cheaper but might show lower control effective- tiveness, it was found that farmers, who pay
ness and hence the choice of seeds may influence more for their seed, also spend more money on
the use of chemical pesticides. insecticides and other inputs (Table 5). The
To investigate the presumption that the seed mean values for the amount and number of insec-
price is related to the control effectiveness, we ticide applications are all significantly higher for
grouped the sample by seed price. From the farmers using high priced seed while yield
difference is insignificant.
Potential reasons why farmers do not substi-
tute Bt-toxin for chemical insecticides can be
multifarious, including continued promotion of
chemical pesticides by village leaders or exten-
sion agents, fear of bollworm outbreaks, per-
ceived unsatisfactory control by Bt varieties and
farmers’ lack of knowledge to assess the control
effectiveness of Bt varieties. Although, in theory,
the effect of Bt toxin on pests is linearly additive
and even at low concentration ought to have
an impact, e.g. by slowing pest development
(Adamcyzk et al., 2001), this is unlikely to be the
Figure 2 Price and source of Bt-cotton seed of the base of farmers’ decision-making. Rather, if they
sampled farmers in 2002 observe that larvae continue feeding on the
Bt-Cotton Farmers Use High Levels of Pesticides 51

Table 5 Pest control measures and yield of farmers grouped by seed price
Type of seed
On-farm Low price High price
propagation (, US$2.4 kg21) ( US$2.4 kg21)
Number observations n ¼ 85 n ¼ 29 n ¼ 33
a b
Seed price (US$ kg 21
) 0.48 1.99 5.65c
a a

Toxin concentration (ng g 21
fresh leaf) 522 533 652b
Yield (t ha21) 3.88a 4.04a 3.70a
a a
Amount pesticides (kg ha 21
) 14.7 14.3 20.4b
Pesticide applications (number) 10.0a 10.8a 13.0b
a a
Insecticides targeting CBW (kg ha 21
) 4.1 4.4 7.4b
Different letters a, b, c indicate significant difference of means (a ¼ 0.05).  At the end of August.

plant, farmers may consider the toxin as not effec- Moreover, reduced control effectiveness due to
tive and therefore apply additional insecticides. low toxin levels is difficult to assess for farmers.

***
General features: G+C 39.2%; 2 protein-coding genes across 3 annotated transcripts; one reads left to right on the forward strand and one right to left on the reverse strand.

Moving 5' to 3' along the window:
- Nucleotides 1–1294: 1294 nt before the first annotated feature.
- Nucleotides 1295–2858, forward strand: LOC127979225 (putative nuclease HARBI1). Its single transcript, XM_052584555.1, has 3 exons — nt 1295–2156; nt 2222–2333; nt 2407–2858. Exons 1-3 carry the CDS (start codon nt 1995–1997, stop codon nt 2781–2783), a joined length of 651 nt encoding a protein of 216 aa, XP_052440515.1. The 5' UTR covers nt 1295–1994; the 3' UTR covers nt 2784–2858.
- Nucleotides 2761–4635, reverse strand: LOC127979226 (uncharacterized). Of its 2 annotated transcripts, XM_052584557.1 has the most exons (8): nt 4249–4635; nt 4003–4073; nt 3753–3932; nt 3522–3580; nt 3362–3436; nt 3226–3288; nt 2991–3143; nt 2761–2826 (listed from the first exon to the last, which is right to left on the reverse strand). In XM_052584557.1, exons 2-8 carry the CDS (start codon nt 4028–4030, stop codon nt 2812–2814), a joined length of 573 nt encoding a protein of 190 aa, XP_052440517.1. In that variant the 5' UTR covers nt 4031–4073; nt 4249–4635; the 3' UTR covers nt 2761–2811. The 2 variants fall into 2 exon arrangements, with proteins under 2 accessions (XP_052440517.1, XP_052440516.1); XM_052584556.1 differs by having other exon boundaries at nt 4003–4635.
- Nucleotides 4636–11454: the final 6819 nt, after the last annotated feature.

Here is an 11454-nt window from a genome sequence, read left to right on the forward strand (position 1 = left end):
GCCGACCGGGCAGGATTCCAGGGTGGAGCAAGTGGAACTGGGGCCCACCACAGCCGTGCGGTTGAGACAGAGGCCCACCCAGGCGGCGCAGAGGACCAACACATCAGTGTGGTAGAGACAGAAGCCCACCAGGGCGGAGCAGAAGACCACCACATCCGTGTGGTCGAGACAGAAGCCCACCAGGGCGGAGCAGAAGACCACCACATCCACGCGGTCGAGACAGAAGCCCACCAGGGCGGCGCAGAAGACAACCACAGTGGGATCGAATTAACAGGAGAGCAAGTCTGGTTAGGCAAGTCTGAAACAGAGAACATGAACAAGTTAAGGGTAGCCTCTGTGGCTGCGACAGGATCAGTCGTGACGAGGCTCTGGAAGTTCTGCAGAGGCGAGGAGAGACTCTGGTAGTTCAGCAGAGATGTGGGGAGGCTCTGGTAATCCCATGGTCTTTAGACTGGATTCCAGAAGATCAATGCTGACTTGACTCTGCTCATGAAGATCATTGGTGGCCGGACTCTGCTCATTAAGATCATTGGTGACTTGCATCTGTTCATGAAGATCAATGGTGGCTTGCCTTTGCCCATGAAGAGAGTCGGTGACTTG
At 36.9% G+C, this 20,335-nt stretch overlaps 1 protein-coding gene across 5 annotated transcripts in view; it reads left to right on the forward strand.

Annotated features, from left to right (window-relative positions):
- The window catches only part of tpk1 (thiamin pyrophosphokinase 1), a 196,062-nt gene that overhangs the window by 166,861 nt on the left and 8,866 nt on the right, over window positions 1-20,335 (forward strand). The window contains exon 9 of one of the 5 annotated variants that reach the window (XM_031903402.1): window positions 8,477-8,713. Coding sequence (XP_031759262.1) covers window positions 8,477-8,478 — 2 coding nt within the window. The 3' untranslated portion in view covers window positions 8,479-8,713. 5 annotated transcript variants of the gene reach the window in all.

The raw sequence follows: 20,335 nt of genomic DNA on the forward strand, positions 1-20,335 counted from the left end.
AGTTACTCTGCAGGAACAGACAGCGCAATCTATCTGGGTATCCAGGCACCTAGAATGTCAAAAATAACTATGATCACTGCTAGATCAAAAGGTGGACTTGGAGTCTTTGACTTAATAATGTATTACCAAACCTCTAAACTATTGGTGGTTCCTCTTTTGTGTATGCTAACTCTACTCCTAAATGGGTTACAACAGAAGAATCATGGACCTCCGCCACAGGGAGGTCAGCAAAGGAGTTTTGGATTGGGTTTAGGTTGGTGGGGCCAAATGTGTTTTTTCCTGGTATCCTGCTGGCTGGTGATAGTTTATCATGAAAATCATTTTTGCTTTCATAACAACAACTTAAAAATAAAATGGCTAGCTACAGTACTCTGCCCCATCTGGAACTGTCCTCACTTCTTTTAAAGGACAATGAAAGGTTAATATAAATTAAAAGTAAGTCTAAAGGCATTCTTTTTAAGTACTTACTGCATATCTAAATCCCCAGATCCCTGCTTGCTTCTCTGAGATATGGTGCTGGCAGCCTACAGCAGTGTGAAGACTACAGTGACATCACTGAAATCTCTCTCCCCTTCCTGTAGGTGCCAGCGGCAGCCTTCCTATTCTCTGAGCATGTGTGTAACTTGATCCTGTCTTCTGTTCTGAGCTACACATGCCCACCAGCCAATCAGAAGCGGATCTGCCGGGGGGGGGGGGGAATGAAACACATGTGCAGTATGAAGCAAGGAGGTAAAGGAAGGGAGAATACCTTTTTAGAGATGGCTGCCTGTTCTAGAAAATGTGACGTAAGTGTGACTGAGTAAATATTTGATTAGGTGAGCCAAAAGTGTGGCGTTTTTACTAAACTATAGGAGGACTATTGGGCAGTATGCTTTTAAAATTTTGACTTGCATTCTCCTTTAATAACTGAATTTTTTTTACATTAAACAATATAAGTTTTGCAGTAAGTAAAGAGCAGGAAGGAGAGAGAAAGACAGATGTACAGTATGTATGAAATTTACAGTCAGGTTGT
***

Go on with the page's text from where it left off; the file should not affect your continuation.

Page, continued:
We used the results from our cotton growth Therefore, in trying to avoid yield losses,
experiment11 as standard and found that close farmers may continue to rely on chemical insecti-
to 60% of the leaf samples collected in farmers’ cides. Antle (1983) has pointed out that in a situ-
fields had toxin concentrations below this stan- ation with input uncertainty, economically
dard (Figure 3). There is a high variation in optimal resource allocation is hindered because
toxin concentration regardless of the seed price changes in the (environmental) conditions after
but the probability that a farmer has planted input decisions have been taken can render
sub-standard Bt-cotton is higher if own seed or these decisions suboptimal. Hence, under the
lower priced seed were used. However, low conditions prevailing in Shandong Province, a
toxin levels were also found for more expensive substitution of insecticides with Bt varieties,
seed, hence the price is not a sufficient indicator even those explicitly targeting the cotton boll-
of control effectiveness of Bt varieties and thus worm, is questionable. The continuation of
farmers face uncertainty. using high levels of insecticides is an indicator

Figure 3 Cumulative distribution of Bt-toxin concentration of monitored plots (sampled at the end of August)
52 International Journal of Agricultural Sustainability

of a high degree of uncertainty about the damage figures do not include time spent for spraying
abatement effectiveness of Bt seeds. Such beha- pesticides) as well as high yield levels increase
viour could also be a hint that farmers are the insecticide use while more experience and
unaware of the true pest control properties of Bt higher price of insecticides (that might be corre-
varieties and instead may associate the higher lated with better quality) negatively influence
seed price with other traits, which in reality Bt the amount of applied insecticides. Farmers also
varieties do not possess. The next section there- used more insecticides if tree cotton (a very tall,
fore investigates the effectiveness of damage bushy variety) was planted. As shown in the
control agents by applying the damage control descriptive analysis above, insecticide use is
function methodology. higher in the plots where high Bt toxin concen-
trations were measured. Since insecticide use
differed among villages (Table 2), we included a
Production function estimation
location dummy for the villages. Yield differences
The coefficients of the insecticide use function between villages might also be attributed to, for
(Table 6) show the expected signs. The number example, different soil, microclimate or infra-
of continuous years of planting cotton on the structure conditions (e.g. access to wells for
plot (crop rotation) and high intensity of pro- irrigation) as well as distinct policies of the
duction (indicated by high labour input; these village leader or specific agronomic practices.

Table 6 Simultaneously estimated insecticide use and production function (using 3SLS)
Parameter Insecticide use function Production function with exponential
damage control
Coefficient t statistic Coefficient t statistic
Constant 10.065 2.73 0.165 0.26
Labour 0.019 4.36 0.073 0.60
Herbicide 23.095 21.83 0.107 1.80
Experience 20.128 22.22 0.023 0.73